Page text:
Badinan was a Kurdish principality, which had roughly the size of today Iraqi province of Dohuk. The Principality was founded around the 13th or 14 Century by a Kurd named Baha ad-Din. His name gave the name to the principality in modified form. He emigrated from what is now Şemdinli Hakkari in the area at a Amedi. Amediye became the capital of the Badinan.
The area was in the north and northeast of Mosul plain, east of the Great Zab and west of the Euphrates. In the north Badinan bordering on the Principality of Botan in Hakkari and in the west and south of the principality of Soran. A ruler of the principality of Soran overran even Badinan 1832 and took the city Amedi. Badinan status was revoked in 1842 as the Principality and connected to the vilayet Mosul.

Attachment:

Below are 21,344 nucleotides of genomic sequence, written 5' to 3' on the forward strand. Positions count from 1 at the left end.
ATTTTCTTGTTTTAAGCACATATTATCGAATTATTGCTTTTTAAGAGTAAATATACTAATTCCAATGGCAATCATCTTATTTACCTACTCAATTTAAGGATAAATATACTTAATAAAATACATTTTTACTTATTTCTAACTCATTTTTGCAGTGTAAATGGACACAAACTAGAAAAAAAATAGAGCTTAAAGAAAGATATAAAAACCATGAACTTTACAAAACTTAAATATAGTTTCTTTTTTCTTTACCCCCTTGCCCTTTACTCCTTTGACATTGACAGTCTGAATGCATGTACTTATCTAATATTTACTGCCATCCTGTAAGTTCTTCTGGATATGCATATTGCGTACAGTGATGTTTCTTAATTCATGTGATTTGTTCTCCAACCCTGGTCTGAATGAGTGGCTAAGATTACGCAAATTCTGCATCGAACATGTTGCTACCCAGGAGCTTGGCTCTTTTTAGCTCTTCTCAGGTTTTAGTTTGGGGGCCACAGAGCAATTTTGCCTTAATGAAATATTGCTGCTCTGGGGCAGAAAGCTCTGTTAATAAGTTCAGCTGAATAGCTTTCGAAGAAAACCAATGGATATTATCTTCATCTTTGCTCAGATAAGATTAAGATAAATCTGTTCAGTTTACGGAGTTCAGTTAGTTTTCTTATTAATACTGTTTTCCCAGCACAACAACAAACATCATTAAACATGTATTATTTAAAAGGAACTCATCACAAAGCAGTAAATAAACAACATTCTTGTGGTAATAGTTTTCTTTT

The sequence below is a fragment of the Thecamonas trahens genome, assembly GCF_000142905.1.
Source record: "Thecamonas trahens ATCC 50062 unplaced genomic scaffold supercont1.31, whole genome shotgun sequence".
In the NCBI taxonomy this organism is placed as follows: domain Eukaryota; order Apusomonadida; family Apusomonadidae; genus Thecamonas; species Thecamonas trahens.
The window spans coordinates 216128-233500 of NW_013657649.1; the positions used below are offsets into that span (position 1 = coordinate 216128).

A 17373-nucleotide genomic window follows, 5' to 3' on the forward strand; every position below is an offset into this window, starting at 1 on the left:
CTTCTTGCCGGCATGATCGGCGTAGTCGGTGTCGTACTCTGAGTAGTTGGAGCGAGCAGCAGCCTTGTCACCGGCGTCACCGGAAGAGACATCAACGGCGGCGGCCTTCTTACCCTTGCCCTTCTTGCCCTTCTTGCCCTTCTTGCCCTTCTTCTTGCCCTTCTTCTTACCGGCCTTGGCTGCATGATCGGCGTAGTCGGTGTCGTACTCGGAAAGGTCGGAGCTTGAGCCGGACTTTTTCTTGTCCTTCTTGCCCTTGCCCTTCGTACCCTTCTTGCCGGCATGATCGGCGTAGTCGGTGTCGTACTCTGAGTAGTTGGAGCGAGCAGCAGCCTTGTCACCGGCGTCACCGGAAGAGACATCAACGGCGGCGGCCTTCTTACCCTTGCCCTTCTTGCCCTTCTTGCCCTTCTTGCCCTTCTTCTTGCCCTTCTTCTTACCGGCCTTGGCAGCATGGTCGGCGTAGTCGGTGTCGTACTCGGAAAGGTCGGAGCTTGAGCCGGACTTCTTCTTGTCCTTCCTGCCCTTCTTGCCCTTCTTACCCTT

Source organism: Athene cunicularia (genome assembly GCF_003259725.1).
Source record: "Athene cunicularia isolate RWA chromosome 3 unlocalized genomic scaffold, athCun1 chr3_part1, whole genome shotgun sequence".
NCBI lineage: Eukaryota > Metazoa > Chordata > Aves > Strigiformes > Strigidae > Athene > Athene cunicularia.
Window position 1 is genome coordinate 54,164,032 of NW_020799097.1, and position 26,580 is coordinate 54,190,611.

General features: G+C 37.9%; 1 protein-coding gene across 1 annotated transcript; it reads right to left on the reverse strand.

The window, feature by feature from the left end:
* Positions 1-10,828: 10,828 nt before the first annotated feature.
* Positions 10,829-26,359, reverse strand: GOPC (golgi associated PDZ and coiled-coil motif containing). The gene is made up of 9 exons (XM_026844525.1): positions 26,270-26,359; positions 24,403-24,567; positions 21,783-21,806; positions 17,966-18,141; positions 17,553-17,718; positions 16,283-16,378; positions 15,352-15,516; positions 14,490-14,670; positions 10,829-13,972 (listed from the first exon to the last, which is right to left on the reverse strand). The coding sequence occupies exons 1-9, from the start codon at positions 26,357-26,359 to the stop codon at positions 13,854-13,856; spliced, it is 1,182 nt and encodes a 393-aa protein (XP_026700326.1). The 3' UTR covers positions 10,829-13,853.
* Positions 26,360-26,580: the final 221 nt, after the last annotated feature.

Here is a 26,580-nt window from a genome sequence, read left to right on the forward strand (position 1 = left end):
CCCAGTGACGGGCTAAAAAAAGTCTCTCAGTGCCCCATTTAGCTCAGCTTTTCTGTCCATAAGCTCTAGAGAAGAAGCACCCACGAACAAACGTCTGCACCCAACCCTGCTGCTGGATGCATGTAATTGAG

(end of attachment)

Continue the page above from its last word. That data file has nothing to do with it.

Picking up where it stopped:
Badinan was only one of several Kurdish principalities, which were formally the Osmanen been subordinate, but due to special arrangements liberating from tax deliveries and as far as possible autonomous.
Large trunks of the Principality were Mzuri and Zibari. There were also some other trunks like the Rikan, the Berwari, the Mahal, the Siyabravi, the Tayli, the Buhli, the Sindi and the Süleymani. Muslim and Yazidi Kurds, Assyrians and Jews formed the Christian population of the Principality.
Badinan is considered today still as area designation in the Kurdistan Iraq, it covers the cities Duhok, Zaxo, Amediye, Akre and Sinjar.
Furthermore Badinan is the name for the local development of the Kurmandschi, which is spoken in this region.